Opportunity lostThere are times when wonderful surprises happen in the world of sports. Witness the charge of University of Minnesota Duluth’s men’s hockey team in recent weeks, and how that charge captivated the community. It was exciting, it was great drama, and above all, it was successful.
By: Jeff Papas, Pine Journal
There are times when wonderful surprises happen in the world of sports. Witness the charge of University of Minnesota Duluth’s men’s hockey team in recent weeks, and how that charge captivated the community. It was exciting, it was great drama, and above all, it was successful.
After coming home from a lot of time on the road in recent weeks, then, it’s nice to know that there’s some stability. It’s nice to know that the Vikings are still the Vikings.
Unfortunately, you need to know that sarcasm is the basis of my last sentence.
Don’t get me wrong. Management has done a nice job of bringing in talent to put a winning team on the field. They’ve spent money and no one can say they haven’t. But seeing Jay Cutler lining up on the opposite side of the line of scrimmage from them for the next ten years will remind Viking fans of the one that got away.
Evidently, you either love Cutler or you hate him. Media tends to hate him while fans, at least in the online polling I’ve seen, tend to love him.
One of the things Brad Childress takes justifiable heat for is not bringing in a real quarterback to run his offense. The fiasco surrounding the draft of Tarvaris Jackson – when the conventional wisdom suggested the Vikings should have traded up to draft Cutler – still surrounds the team, and more importantly its success-starved fan base.
The retreads and ne’er-do-wells who have been brought in make football fans cringe. Of course, in the offensive scheme Childress runs, if you can hand off, throw the ball into the flat or throw it short of the sticks, you’ve got a shot to play.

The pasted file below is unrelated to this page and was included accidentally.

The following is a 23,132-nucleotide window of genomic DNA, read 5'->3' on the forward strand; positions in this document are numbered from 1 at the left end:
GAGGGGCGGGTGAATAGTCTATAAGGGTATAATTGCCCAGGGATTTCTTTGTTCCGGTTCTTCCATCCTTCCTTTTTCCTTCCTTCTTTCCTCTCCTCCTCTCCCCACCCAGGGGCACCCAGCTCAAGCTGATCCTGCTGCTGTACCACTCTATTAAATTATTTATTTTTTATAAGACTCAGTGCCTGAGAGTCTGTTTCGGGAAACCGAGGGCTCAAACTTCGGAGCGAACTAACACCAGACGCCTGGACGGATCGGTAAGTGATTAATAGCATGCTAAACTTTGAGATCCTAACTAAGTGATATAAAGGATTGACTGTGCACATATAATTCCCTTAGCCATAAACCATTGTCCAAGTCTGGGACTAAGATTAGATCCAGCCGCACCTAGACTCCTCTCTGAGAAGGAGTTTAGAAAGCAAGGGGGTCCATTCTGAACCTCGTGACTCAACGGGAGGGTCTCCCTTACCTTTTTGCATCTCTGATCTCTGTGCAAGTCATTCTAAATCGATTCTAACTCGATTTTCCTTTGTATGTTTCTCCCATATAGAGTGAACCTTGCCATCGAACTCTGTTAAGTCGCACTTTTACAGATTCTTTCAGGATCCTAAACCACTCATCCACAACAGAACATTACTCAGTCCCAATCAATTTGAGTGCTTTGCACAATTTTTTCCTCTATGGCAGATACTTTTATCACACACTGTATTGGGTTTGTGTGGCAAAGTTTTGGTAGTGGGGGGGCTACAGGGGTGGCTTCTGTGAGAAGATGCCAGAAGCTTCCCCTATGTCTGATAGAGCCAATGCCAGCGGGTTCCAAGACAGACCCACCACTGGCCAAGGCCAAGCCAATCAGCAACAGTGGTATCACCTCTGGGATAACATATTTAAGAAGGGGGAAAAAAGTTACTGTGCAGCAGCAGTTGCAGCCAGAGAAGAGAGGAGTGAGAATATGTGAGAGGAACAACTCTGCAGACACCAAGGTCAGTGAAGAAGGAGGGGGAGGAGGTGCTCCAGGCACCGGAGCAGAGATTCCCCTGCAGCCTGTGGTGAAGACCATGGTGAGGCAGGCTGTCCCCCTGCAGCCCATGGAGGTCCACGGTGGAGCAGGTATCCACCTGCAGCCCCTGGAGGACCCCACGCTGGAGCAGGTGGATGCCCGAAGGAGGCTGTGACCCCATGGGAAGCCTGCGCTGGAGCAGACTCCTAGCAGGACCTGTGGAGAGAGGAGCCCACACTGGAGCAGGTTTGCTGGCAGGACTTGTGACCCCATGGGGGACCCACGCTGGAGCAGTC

The point here is that Cutler is a quarterback who could have changed all that. The knock, after all the stories last week coming out of Denver, is on his attitude.
But as others have pointed out, there’s really nothing wrong with a quarterback being a bit of a head case. Viking fans (and now some Packer fans) will tell you that Brett Favre certainly was, and look where he’s headed.
The Mannings have been known to make their feelings public from time to time. And for every no-talent big ego like Ryan Leaf, there are players like I’ve mentioned, who want the ball when it matters the most and want to do something constructive with it.
Perhaps it’s because Childress doesn’t want a quarterback with an ego that might rival his own. It’s no secret that the coach, as anyone confident in his own abilities would say, believes he has the answers. Anyone remember the infamous “KAO?”
I just can’t help but feel there’s an opportunity lost here. Listening to ESPN Radio a couple of weeks ago, I heard Mike Golic’s morning show guests proclaim the Vikings would be legitimate NFC championship contenders – if they signed 38-year old Jeff Garcia.
Jeff Garcia. Not exactly short in the tooth, not exactly mobile, and not exactly with the kind of arm Cutler has. Jeff Garcia.
They didn’t. They signed 31-year old Sage Rosenfels instead. But for crying out loud, how good could they be with Jay Cutler?
Reportedly, the Vikings just weren’t interested. Yet to instead watch him go to a division rival in equal need of a quarterback makes no sense. If the salary cap isn’t an issue, make the effort. What do you possibly have to lose, except a losing reputation?
I’ll say it again; this team wants a stadium. In this economic climate, that’s a big ask, especially without a championship-caliber team on the field. I know they’re trying to build one, but I can’t help but feel that Jay Cutler will represent opportunity lost, for a long time to come.